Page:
The original title includes black and white illustrations and is a graphic blend, with short comics woven into the story. The art was conceived by George O’Connor, better-known for his Olympians series and the author, Lee Kirby, is most likely a pseudonym either for O’Connor himself or a Stratemeyer-like syndicate used by Simon and Schuster. There is a similar series, Captain Awesome, by “Stan Kirby” with O’Connor’s illustrations as well. I suspect the “author” for the graphic novel version, Edgar Powers, is also a pseudonym, since it is a faithful adaptation of the prose book, with simplified dialogue and some of the description cut out.
The plot is a familiar one, featuring classroom pets with a secret life. In this opening story, Turbo, the class hamster for the 2nd graders in Classroom C, is doing a little light exploring during a snow day when he encounters a number of other class pets. Once their initial surprise wears off, they discover they all have something in common: secret identities as superheroes! Their casual jaunt through the school to meet the other class pets is derailed when they encounter the villainous Whiskerface and his army of “rats” in the cafeteria and the story finishes with the class pets’ decision to use their powers to protect the school and the promise of more adventures to come.
The artist, Salvatore Costanza, is part of a large graphic design group, Glass House Graphics, and the group has done a decent job of expanding and colorizing O’Connor’s original art. The animals match the original black and white pictures: Turbo the pudgy hamster, Angelina, a guinea pig with a lightning bolt on her chest and dramatic mohawk, polka-dotted gecko, etc. The only color in the original is on the cover and the graphic novel matches Turbo’s colors there, giving him a creamy belly, green goggles, and yellow cape. Several of the pets, including Angelina the Wonder Pig, have rather freakish bare arms but this is also true to the original. The art is simple but colorful, with brightly colored but minimal backgrounds, basic furniture, and cartoon animals sporting bright colors. The panels maintain a strict sequential order, making it simple for intermediate readers to follow the dialogue and action.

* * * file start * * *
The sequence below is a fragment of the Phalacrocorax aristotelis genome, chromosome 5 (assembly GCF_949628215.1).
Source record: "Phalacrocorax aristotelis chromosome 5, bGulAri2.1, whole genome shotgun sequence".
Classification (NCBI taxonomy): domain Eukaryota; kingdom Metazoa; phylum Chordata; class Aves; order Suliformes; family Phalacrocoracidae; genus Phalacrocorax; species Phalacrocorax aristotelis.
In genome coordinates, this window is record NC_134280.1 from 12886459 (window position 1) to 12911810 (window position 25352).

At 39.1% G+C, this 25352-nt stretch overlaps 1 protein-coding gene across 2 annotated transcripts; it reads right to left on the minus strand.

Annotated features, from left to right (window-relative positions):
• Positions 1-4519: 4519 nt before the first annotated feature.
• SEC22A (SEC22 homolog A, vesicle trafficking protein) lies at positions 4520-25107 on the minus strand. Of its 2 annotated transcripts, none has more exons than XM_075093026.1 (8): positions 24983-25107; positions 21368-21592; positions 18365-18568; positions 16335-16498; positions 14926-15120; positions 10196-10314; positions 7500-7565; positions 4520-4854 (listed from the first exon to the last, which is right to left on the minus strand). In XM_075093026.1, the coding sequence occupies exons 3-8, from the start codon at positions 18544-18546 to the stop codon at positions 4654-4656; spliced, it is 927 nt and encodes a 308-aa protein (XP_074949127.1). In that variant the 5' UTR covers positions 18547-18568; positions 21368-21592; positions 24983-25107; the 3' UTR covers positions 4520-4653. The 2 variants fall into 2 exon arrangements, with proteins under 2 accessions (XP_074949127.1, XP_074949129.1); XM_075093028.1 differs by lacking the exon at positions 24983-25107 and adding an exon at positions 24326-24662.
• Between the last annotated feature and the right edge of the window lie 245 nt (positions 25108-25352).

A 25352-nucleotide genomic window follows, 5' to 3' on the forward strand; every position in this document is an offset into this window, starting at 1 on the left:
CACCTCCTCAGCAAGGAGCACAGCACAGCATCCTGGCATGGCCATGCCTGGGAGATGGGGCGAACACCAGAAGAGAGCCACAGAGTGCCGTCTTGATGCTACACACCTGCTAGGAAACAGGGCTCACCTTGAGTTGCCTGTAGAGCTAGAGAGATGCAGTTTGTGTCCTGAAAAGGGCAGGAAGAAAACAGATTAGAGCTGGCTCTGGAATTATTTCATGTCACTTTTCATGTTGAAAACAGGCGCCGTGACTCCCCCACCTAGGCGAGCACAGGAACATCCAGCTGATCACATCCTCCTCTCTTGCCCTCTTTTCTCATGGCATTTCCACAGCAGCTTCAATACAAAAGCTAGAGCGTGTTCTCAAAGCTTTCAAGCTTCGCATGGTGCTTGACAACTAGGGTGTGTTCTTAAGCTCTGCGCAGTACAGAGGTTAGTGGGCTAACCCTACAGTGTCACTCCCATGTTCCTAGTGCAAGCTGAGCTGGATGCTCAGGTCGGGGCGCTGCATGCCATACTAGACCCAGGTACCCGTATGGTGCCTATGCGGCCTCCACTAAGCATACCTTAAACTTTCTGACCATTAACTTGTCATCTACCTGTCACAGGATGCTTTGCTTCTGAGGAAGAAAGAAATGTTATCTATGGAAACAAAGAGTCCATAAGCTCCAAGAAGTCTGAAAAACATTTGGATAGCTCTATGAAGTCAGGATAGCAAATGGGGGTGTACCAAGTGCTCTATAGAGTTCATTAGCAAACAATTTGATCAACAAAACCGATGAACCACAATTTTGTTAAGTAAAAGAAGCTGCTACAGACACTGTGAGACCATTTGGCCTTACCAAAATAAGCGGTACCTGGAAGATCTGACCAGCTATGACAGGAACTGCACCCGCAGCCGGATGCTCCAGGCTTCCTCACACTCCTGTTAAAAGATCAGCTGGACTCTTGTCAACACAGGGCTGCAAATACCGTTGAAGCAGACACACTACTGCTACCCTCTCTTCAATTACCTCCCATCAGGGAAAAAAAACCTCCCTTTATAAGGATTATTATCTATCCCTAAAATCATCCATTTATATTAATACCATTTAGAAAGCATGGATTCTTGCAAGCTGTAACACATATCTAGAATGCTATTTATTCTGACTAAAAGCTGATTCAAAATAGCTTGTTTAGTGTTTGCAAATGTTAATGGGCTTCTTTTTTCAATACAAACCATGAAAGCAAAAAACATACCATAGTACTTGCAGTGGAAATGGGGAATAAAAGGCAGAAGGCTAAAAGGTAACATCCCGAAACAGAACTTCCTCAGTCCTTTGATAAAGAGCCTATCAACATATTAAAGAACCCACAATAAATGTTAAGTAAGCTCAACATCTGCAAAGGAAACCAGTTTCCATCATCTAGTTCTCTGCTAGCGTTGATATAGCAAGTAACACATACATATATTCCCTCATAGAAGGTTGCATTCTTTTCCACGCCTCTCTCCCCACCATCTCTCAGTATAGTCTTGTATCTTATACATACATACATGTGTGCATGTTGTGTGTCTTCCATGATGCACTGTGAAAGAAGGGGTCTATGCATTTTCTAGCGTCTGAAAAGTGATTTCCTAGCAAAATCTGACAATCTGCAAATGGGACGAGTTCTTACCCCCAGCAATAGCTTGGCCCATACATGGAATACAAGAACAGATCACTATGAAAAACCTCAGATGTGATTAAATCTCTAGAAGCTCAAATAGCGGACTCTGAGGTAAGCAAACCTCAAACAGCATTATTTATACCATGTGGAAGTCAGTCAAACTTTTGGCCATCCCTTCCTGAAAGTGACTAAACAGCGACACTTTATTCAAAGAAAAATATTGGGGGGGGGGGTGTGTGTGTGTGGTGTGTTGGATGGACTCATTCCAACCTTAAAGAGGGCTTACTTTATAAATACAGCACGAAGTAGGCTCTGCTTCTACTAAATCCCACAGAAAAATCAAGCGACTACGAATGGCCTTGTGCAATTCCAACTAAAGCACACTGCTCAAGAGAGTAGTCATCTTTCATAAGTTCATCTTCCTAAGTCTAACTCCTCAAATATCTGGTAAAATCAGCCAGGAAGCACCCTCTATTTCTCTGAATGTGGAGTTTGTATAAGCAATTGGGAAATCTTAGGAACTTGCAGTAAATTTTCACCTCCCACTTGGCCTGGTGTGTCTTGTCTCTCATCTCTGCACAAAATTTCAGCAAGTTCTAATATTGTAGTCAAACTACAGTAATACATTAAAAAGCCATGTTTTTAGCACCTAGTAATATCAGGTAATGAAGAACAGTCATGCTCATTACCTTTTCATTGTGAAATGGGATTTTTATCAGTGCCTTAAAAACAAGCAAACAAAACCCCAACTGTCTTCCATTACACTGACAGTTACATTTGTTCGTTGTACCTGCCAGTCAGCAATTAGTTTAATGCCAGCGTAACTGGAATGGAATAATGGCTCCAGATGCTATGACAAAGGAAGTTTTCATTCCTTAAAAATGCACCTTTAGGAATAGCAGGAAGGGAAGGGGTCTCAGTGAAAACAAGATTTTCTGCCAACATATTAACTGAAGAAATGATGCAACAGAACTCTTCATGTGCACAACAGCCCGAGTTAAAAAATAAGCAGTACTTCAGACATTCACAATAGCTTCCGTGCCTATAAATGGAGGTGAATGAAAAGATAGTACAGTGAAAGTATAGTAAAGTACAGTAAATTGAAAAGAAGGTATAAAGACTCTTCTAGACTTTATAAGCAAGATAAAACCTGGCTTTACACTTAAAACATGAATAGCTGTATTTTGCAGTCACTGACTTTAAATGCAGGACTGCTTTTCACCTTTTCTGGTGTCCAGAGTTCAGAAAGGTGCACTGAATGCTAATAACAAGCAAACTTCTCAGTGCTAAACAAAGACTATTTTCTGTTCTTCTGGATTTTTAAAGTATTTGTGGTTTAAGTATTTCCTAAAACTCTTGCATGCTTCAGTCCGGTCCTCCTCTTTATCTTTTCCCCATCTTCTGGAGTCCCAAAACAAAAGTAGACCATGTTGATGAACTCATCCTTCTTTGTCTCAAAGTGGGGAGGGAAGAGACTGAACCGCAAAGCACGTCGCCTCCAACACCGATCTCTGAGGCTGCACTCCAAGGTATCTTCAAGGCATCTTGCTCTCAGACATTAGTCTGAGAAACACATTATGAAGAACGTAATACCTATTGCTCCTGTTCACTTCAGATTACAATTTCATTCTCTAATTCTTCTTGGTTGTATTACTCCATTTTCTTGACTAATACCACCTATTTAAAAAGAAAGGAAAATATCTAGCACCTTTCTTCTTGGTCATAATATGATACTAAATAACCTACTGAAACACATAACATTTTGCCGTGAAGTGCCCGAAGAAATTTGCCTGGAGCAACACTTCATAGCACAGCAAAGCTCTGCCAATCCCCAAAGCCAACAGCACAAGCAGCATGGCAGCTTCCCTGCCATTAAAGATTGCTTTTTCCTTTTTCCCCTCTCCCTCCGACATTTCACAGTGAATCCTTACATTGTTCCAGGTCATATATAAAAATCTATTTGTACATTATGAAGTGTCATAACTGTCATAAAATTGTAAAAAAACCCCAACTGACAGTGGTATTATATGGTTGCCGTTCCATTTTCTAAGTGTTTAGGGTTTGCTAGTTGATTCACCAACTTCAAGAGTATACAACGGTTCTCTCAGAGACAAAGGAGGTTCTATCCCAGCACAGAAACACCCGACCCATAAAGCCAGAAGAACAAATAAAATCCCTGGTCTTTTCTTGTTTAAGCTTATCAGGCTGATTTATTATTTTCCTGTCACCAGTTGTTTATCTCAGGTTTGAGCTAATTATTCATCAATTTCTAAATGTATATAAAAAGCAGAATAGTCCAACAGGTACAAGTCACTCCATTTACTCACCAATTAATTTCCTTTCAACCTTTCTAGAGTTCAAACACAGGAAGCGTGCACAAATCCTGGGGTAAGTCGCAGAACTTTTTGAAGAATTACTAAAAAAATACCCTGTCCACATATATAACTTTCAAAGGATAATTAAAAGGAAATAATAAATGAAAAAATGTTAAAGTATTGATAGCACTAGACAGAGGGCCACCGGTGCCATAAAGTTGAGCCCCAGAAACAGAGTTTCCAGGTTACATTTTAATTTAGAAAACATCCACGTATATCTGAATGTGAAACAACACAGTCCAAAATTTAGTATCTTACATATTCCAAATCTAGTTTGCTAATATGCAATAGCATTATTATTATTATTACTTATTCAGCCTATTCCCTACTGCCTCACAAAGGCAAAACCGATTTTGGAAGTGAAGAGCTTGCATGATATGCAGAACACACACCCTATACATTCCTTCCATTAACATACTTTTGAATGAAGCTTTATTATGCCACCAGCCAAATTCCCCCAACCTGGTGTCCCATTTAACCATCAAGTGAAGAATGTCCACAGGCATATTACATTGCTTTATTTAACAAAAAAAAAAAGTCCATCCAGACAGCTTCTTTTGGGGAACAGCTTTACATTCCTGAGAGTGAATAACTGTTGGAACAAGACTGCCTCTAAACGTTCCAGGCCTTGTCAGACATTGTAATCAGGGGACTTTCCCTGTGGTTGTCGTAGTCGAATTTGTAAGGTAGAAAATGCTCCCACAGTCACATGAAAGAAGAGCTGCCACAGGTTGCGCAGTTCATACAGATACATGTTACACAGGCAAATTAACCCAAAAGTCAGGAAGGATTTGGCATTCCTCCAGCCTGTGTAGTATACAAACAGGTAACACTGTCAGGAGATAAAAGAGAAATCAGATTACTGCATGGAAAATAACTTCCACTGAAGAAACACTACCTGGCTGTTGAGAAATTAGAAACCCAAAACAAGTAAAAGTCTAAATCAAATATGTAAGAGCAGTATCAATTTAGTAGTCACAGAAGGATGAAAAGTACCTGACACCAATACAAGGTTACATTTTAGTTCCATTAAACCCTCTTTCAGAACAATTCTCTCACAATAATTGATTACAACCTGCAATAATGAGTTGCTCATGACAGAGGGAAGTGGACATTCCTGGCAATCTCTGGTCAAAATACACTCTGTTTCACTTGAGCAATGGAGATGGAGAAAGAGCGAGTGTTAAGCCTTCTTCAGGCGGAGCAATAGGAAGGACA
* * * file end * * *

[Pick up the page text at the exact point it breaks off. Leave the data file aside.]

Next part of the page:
If you have young readers who refuse to look at anything that’s not fully illustrated and in color, are big fans of Branches and other easy, illustrated chapters, or who love the original series, this is a good addition. The cost is higher than the original of course, but the paperback bindings appear to be sturdy and they are an attractive addition to beginning chapter collections. One caution though; unlike other graphic adaptations like My Weird School which maintain the same size, Simon & Schuster’s graphic adaptations are significantly larger, closer to the size of a typical Graphix paperback like Bone rather than the smaller paperback chapters. If, like me, you keep your beginning chapter books in tubs, this is definitely something to keep in mind when considering this addition to your library.
Super Turbo Saves the Day By Edgar Powers Art by Salvatore Costanza ISBN: 9781534474468 Simon & Schuster, 2021
Title Details and Representation NFNT Age Recommendation: Easy Readers (5-9) Related to…: Book to Comic
Although it’s hard to figure out exactly where this book belongs—picture book? easy reader? chapter book?—one thing is for sure, it’s a fun read!
Colorful cartoons walk readers through a simplified version of the water cycle. The end pages are a rainbow of speckled strips of color and this cheerful theme reappears in the first chapter where a blue lake sits peacefully amidst a swathe of vibrant green grass and is bracketed by a brilliant orange sky and purple hills. The lake has a cheerful smiley face, a motif that will be repeated throughout the book. A simple sequence of cartoons shows the grinning sun warming up the lake, then the page shows a series of exuberant water droplets flying upwards, with yells of “Whoopie!” They form the cheerfully smiling Cloud who then becomes the main character in the story.